We believe breast milk is the best food for infants. When in consultation with their healthcare professional, mothers and families find that optimal breastfeeding is not possible due to their infant’s medical condition, formulas for special medical purposes play a vital role in providing essential nutrients to infants. We have a global commitment to market breast-milk substitutes responsibly.

This website is about the management of cows’ milk protein allergy and nutritional solutions intended for infants. By continuing on this website, you accept that Nestlé Health Science supplies the information at your own request.

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Successful management of cows' milk allergy (CMA), also known as cows' milk protein allergy (CMPA), in infants and young children requires healthcare professionals and caregivers to work together. Nestlé Health Science is committed to helping you and your patients throughout the diagnosis and management journey by providing practical support and education.


Discover the tools available for you and your patients.


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Real-life case studies

of infants with CMA

Every infant is individual and the diversity of CMA symptoms can make diagnosing and managing the condition particularly challenging. Here you will find several real-life case studies of infants whose CMA has been successfully managed.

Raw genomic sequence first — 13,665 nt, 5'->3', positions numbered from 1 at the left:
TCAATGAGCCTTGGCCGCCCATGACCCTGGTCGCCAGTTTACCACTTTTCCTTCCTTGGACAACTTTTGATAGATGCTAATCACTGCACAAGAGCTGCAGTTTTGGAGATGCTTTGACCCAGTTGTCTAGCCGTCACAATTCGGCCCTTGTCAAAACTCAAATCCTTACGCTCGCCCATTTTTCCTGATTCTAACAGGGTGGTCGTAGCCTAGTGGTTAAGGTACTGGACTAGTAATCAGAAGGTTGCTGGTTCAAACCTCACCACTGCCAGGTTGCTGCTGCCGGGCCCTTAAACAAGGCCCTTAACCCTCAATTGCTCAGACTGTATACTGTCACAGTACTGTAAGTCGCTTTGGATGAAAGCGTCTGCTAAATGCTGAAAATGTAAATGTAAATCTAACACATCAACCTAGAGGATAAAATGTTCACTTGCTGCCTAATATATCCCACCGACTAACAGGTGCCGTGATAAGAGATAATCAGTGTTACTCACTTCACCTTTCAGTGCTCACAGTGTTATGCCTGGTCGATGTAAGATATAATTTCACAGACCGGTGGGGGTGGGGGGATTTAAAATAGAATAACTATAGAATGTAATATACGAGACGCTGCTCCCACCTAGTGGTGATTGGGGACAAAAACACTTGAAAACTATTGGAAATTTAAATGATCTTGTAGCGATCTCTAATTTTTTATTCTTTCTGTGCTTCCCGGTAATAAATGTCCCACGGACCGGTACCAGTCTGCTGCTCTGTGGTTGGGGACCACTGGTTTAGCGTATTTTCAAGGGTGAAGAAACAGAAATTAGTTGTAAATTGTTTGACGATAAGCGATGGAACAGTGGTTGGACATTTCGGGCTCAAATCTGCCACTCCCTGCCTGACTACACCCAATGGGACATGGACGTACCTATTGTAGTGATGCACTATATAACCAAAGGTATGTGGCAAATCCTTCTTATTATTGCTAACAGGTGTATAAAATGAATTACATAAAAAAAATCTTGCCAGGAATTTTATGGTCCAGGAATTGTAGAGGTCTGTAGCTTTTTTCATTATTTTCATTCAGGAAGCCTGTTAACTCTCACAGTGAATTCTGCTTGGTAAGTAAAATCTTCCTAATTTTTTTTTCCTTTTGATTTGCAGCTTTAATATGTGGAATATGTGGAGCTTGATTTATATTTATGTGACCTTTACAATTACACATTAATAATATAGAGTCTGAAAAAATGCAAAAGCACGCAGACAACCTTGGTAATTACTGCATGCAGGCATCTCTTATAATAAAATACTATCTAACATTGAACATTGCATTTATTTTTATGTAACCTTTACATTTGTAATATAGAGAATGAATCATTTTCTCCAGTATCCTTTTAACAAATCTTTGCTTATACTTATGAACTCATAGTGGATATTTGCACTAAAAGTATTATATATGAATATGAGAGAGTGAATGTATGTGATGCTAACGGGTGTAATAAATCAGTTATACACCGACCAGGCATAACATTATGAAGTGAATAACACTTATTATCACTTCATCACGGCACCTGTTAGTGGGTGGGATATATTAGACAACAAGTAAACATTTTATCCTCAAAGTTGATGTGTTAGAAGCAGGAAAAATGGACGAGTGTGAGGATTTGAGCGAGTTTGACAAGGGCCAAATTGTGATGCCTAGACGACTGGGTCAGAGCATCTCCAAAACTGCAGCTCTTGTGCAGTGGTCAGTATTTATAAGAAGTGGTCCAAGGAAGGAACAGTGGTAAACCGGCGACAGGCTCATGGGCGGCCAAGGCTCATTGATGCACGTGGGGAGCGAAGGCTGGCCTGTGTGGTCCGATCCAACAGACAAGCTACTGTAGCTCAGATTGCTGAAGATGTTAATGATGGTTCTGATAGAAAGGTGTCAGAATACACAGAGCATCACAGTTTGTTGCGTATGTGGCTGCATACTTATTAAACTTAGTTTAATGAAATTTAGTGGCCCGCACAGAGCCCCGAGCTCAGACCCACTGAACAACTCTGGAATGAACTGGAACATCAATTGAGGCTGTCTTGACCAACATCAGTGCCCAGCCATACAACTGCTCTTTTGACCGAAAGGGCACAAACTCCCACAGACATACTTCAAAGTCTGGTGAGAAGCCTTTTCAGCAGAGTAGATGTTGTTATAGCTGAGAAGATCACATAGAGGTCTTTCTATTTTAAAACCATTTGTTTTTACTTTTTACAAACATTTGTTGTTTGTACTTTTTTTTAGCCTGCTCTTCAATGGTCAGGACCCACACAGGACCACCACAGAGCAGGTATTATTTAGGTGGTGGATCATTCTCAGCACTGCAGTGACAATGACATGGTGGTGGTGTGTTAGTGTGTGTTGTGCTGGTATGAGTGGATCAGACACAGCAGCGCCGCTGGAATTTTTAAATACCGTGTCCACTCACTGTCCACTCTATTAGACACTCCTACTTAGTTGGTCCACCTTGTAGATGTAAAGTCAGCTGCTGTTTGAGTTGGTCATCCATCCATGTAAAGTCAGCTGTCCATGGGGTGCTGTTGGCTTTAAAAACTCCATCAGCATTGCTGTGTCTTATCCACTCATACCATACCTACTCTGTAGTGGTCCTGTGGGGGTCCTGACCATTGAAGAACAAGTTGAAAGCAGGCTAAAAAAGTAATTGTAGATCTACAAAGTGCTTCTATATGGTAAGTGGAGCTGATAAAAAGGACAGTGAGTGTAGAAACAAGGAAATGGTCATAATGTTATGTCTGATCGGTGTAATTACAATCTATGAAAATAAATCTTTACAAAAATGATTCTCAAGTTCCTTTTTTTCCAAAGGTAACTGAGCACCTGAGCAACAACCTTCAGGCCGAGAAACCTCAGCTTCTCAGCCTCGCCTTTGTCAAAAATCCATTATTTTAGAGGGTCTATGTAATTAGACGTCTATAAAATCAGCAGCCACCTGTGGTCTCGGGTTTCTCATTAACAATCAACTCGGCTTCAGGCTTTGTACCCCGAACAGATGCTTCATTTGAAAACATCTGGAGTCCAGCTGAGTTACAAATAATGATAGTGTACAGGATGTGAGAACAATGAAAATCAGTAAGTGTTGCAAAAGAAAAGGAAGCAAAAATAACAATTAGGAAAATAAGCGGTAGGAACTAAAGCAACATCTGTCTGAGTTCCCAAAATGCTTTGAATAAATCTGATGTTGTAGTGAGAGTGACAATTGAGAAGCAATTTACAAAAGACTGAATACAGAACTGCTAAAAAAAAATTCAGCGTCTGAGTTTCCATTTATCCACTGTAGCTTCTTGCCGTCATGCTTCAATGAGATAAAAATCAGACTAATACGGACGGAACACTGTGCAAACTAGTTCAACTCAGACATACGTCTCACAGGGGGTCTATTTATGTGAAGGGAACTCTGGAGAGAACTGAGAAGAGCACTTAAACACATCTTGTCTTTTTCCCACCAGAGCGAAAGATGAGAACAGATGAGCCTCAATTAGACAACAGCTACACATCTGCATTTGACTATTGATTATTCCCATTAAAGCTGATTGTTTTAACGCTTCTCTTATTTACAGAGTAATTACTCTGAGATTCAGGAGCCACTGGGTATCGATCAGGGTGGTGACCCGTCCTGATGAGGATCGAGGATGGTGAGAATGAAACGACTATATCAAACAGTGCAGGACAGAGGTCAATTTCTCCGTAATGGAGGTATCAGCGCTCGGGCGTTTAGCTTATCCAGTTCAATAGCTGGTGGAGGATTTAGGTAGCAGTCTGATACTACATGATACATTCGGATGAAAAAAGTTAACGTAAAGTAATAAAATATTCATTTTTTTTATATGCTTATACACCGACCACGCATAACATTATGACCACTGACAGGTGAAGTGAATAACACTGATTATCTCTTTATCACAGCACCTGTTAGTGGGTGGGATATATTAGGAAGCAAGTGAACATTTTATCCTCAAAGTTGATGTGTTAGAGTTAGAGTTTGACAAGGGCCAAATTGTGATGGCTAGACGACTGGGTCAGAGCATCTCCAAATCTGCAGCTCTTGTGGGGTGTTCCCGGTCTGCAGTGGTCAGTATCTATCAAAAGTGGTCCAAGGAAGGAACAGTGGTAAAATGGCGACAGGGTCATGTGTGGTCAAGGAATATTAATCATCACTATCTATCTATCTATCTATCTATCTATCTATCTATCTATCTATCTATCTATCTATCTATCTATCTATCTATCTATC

Mum kissing her baby Dai

Dai, 1 month old

Constipation and inconsolable crying

Baby Oliver is crying

Oliver, 2 weeks old

Constipation and unsettled

Mum kissing her baby Dai

Joey, 4 months old

Severe eczema, particularly on the face

Baby Vivian is sleeping

Vivian, 6 months old

Pale, lethargic and dehydrated with a weak cry

Baby Harry is crying

Harry, 5 months old

Colic and immediate gastrointestinal symptoms after feeding

Baby Emily has blue eyes

Emily, 7 months old

Symptoms of eczema and reflux


  1. Valdenplas Y, et al. A workshop report on the development of the Cow’s Milk-related Symptom Score awareness tool for young children. Acta Paediatr. 2015;104(4):334–9.
IMPORTANT NOTICE: Mothers should be encouraged to continue breastfeeding even when their babies have cows' milk protein allergy. This usually requires qualified dietary counselling to completely exclude all sources of cows' milk protein from the mothers’ diet. If a decision to use a special formula intended for infants is taken, it is important to follow the instructions on the label. Unboiled water, unboiled bottles or incorrect dilution can make babies ill. Incorrect storage, handling, preparation and feeding can eventually lead to adverse effects on the health of babies. Formula for special medical purposes intended for infants must be used under medical supervision.